Horus Heresy Model Review: Vindicator Siege Tank

This week the Vindicator Siege Tank goes up for pre-order. Thanks to Games Workshop for sending a review copy over to make and paint up. As the local Raven Guard player I may not seem like the natural person to review a siege tank, but here goes.Many of you will be familiar with the Deimos Rhino kit on which the Vindicator is based but this was actually the first of these hulls I’ve built. My sneaky Ravens tend to mostly manage without metal boxes to ride around in.

This is the extra sprue of goodies you get for the vindicator, as well as the hull/track and pintle weapon sprues that are used by all rhino variants. Importantly, it includes all the bits to make your Vindicator with either a Demolisher Cannon or a Magna Laser Destroyer.

Vindicator Siege Tank Sprue
Vindicator Siege Tank Sprue, Credit: Games Workshop

I managed to stick the hull together without too much drama, including wrestling the floor and back door on. One rather nice thing about the kit is that you put together everything the basic rhino sprue and then put it aside to work on the Vindicator-specific stuff. You aren’t always swapping between sprues to find the bits you need.

People who are familiar with the Deimos Rhino kit should be a bit careful at this stage to not put the front side armour and headlights from the rhino kit on. The Vindicator has a completely separate front that won’t fit on if you’ve stuck those rhino bits on. Instead, you should end up with something like this at this stage.

Vindicator Siege Tank hull
Vindicator Siege Tank hull, Credit: NotThatHenryC

I wanted to know if you could magnetise the kit to swap the guns around. The good news is that you can, and it’s up to you how much effort you expend doing so. This is because it’s not only the gun barrels that are different. There are two different gun shields and two sets of roof bits. You’ll find that the laser destroyer is too wide for the demolisher’s gun shield so you should use the laser destroyer’s shield if you want to swap the barrels.

The guns both attach to the same inner mantlet piece, which is good news. Unfortunately there’s nothing to stop this piece falling inside the tank if you were to remove the gun, which would be a nightmare. You could glue the mantlet in place but then you wouldn’t be able to elevate the gun.

I’ve built my Vindicator with the Laser Destroyer, but these are the parts for the Demolisher version. You’d need to magnetise some or all of these if you wanted to swap things over.

Vindicator Siege Tank WIP
Vindicator Siege Tank Demolisher parts, Credit: NotThatHenryC

I haven’t magnetised my Vindicator, partly due to time and partly because I knew I wanted the laser version. But I’ve built the sub-assemblies for the demolisher version here so you can see what you’d be adding, though For the roof I honestly don’t think anyone would know the difference between the two types. There’s nothing stopping you having those bits swap over if you want but I’d be inclined to pick your favourite option and stick it on.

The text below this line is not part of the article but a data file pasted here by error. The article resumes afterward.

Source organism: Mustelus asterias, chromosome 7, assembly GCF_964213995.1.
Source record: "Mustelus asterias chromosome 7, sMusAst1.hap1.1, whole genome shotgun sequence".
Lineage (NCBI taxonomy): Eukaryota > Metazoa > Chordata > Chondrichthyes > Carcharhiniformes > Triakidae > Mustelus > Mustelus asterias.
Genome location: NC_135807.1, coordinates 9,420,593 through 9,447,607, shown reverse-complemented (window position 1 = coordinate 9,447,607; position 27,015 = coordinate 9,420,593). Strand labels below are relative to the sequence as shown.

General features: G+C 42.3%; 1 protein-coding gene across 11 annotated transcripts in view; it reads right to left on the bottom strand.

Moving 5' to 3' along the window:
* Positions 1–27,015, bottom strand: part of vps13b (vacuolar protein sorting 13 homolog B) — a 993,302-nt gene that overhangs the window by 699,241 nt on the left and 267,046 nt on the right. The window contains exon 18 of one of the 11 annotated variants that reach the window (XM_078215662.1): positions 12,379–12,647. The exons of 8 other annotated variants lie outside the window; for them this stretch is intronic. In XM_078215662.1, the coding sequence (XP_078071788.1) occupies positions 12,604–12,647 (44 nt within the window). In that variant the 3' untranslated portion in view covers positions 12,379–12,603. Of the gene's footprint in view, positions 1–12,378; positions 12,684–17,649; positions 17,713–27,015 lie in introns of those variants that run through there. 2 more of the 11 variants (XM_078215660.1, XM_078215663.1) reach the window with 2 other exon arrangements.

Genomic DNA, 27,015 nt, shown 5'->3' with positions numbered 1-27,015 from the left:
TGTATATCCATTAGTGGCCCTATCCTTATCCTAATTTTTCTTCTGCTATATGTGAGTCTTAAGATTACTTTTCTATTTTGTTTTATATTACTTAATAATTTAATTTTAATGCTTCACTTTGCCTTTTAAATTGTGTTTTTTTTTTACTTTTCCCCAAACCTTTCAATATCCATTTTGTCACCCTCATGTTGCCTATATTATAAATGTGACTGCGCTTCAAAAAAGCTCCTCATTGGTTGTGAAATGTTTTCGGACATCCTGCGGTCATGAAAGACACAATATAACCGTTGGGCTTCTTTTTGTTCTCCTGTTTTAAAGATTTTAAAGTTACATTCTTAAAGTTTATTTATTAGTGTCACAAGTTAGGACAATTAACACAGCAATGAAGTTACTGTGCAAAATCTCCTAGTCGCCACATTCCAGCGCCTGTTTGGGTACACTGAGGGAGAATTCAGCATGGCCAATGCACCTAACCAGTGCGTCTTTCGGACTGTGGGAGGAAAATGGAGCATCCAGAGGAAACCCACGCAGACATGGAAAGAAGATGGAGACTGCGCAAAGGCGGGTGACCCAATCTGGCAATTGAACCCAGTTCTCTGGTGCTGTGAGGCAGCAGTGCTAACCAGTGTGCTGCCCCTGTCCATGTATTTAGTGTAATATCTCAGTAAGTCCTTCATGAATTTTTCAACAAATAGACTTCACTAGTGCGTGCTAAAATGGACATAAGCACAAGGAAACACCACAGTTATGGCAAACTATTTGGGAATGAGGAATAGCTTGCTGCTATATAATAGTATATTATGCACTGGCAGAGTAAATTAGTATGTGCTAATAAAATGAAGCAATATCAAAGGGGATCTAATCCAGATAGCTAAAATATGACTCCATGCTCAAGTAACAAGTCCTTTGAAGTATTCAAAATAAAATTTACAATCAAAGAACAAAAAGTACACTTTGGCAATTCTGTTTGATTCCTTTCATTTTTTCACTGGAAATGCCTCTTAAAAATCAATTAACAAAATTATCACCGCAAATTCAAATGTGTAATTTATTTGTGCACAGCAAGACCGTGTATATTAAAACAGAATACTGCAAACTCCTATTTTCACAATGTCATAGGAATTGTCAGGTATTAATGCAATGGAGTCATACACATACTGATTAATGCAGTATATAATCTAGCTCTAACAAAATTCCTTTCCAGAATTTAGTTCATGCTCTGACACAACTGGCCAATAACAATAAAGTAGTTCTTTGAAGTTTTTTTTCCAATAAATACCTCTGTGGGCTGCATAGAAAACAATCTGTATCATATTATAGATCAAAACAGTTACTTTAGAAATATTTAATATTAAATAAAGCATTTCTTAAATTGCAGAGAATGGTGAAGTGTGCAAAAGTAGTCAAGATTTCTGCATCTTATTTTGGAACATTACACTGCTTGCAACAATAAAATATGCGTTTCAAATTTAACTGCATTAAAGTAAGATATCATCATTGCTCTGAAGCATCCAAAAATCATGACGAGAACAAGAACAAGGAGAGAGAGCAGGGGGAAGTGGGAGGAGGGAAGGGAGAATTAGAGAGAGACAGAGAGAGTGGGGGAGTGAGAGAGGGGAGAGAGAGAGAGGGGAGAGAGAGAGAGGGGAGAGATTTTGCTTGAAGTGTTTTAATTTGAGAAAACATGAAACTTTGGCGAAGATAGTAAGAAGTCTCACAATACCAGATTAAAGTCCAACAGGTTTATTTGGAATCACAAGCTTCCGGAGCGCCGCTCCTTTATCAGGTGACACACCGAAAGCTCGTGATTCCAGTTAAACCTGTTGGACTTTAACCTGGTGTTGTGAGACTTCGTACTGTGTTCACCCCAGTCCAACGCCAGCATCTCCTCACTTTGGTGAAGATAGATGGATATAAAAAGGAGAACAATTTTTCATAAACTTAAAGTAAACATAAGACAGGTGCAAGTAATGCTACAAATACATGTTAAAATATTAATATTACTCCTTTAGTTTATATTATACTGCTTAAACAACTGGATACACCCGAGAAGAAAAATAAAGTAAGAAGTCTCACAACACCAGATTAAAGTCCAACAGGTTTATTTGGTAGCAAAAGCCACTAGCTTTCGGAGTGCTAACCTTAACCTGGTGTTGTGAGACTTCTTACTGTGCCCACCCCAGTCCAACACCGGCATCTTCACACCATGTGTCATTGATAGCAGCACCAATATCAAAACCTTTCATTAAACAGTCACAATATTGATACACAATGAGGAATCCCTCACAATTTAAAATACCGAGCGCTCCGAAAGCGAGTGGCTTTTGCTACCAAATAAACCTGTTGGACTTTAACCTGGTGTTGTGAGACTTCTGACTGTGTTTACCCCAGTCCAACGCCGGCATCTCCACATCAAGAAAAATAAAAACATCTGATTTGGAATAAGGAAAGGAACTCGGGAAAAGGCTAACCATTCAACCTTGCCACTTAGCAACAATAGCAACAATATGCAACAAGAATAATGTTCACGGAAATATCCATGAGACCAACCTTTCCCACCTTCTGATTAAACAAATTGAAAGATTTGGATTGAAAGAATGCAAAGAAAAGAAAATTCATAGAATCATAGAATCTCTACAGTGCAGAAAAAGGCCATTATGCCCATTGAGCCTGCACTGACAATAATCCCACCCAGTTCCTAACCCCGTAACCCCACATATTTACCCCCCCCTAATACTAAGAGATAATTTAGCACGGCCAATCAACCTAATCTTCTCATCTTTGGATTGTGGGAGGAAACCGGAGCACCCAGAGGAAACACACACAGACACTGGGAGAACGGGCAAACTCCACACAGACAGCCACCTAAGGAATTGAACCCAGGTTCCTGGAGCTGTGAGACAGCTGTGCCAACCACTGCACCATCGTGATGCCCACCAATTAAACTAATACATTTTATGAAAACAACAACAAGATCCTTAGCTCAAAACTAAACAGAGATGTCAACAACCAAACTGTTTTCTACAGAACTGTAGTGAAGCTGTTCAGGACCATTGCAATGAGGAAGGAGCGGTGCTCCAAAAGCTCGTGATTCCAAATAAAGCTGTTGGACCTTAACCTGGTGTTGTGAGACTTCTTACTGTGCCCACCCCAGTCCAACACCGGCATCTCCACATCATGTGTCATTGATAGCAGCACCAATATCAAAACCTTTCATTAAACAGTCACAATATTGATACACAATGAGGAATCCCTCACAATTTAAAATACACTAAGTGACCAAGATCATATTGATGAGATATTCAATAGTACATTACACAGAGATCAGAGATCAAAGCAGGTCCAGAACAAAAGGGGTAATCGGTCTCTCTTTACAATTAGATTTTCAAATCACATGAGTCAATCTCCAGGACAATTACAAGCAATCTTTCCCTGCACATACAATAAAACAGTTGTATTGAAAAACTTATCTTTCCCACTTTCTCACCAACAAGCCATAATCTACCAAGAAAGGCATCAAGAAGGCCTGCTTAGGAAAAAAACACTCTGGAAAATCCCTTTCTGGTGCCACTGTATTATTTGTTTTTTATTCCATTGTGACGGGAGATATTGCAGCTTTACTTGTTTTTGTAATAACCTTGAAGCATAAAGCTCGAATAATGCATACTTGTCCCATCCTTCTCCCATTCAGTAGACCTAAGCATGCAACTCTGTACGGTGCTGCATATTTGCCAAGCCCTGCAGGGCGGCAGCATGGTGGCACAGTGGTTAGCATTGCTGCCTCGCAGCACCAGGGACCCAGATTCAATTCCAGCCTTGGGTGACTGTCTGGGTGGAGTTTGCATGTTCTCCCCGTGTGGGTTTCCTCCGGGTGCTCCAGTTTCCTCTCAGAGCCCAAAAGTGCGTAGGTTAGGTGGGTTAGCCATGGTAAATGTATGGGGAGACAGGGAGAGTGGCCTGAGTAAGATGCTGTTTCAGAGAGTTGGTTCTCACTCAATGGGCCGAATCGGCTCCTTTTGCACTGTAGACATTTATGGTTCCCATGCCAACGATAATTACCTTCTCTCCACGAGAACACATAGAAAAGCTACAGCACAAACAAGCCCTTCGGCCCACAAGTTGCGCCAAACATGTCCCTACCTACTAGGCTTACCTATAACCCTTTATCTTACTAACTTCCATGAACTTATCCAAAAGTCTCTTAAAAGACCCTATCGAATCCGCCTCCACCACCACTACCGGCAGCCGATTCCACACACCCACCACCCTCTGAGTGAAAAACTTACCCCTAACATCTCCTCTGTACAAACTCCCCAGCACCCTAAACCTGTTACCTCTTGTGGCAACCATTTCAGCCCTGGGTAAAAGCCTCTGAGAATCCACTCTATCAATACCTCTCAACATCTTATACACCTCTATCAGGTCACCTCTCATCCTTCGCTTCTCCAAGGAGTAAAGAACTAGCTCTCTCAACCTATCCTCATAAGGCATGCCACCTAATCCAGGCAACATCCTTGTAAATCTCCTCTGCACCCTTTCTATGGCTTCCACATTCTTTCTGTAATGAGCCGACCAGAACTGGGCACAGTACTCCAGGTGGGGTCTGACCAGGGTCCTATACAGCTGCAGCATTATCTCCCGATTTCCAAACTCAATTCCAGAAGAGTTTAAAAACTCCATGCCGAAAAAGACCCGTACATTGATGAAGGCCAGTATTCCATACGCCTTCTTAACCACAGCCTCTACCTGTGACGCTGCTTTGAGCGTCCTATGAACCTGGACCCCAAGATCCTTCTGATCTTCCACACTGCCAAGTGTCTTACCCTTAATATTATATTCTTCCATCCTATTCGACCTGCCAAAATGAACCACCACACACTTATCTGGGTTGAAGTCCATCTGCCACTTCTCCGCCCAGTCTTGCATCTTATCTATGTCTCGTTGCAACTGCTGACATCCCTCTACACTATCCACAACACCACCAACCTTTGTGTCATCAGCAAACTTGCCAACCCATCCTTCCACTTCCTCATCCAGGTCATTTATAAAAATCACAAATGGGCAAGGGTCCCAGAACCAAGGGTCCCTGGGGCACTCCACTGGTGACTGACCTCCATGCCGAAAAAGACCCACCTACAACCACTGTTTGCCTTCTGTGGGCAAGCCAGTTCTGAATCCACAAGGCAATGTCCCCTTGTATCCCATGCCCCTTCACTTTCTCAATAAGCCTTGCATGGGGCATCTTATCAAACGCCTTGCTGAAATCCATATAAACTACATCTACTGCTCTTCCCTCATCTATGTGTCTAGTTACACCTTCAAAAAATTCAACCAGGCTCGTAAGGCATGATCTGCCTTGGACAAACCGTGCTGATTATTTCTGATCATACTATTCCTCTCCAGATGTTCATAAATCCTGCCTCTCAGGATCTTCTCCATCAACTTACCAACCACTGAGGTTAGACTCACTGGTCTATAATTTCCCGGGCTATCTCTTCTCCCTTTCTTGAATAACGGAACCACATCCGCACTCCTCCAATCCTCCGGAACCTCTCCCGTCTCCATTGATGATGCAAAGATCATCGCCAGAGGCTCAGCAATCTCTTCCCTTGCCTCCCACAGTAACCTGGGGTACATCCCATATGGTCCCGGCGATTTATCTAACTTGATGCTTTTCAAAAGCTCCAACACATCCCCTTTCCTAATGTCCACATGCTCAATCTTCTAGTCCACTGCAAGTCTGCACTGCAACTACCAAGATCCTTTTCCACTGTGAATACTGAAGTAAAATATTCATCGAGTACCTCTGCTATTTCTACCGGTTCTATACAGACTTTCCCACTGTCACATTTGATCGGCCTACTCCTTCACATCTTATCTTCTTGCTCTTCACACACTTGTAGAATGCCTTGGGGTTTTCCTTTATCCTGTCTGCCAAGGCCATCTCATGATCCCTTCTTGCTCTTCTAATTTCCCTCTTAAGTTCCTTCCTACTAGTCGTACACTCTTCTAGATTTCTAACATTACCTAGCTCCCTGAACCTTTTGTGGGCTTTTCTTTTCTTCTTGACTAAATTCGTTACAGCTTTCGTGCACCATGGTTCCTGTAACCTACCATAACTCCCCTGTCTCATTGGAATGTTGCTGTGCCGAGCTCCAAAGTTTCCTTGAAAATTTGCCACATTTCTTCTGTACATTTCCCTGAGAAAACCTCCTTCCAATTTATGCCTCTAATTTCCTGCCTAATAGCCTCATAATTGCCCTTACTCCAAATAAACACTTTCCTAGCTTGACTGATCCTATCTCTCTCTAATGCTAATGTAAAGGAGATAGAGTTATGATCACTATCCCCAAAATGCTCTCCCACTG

Here’s the tank built before I set about painting it. The gun shield and the radiator things that go on the sides of the gun are magnetised here, so I can get at the gun to paint it. I decided against a pintle weapon because I think it makes sense for it to be buttoned up. In-game you’d be snap-firing a pintle weapon if you moved, as the main gun is ordnance, which decreases its value. The bits might come in handy for other kits though.

Vindicator Siege Tank WIP
Vindicator Siege Tank WIP, Credit: NotThatHenryC

I found that I had to trim the lower tabs for the radiator thingies for it to fit on properly. Otherwise they clash with the mantlet and stop the piece fitting on properly. I’m not sure if I mucked something up here but all seems well now that I’ve trimmed it.

Painting the Vindicator

I had a think about what my Raven Guard would be doing with a vindicator in the first place. I decided they’d use it as an ambush predator, lying in wait to pop enemy tanks and transports rather than charging about the place. As such it ought to be hidden, which calls for camouflage. My Raven Guard army is based on urban rubble so I wanted a scheme to match, and decided to have a go at a modern digicam scheme.

Raven Guard Deimos Vindicator
Raven Guard Deimos Vindicator Credit: NotThatHenryC

I had practiced this a bit on an old Mars class rhino that I’d wanted to use for Mor Deythan, but never actually finished it (or the Mor Deythan actually. One day!). I’ve painted the pattern in freehand using a flat brush. After a black undercoat I used Mechanicum Standard Grey and Grey Seer for the pattern and Vallejo exhaust manifold for the metal, before an all-over black wash. I then went over the camo again to tidy it up, did some edge highlighting, lens details, some small transfers and vigorously applied concrete pigment.

Raven Guard Deimos Vindicator
Raven Guard Deimos Vindicator Credit: NotThatHenryC

This isn’t really what a properly camouflaged tank would look like. You’d paint all the shiny metal parts and probably try and get a smaller pattern than I’ve bothered to do. But I think this manages a decent balance of getting the idea across, while looking more interesting than if I’d covered the whole thing in camo and nothing else. I’m quite pleased with the result and I think I’ll use it on more vehicles in future.

Comments, Questions, or want to declaim that camouflage is the colour of cowardice? Contact@Goonhammer.com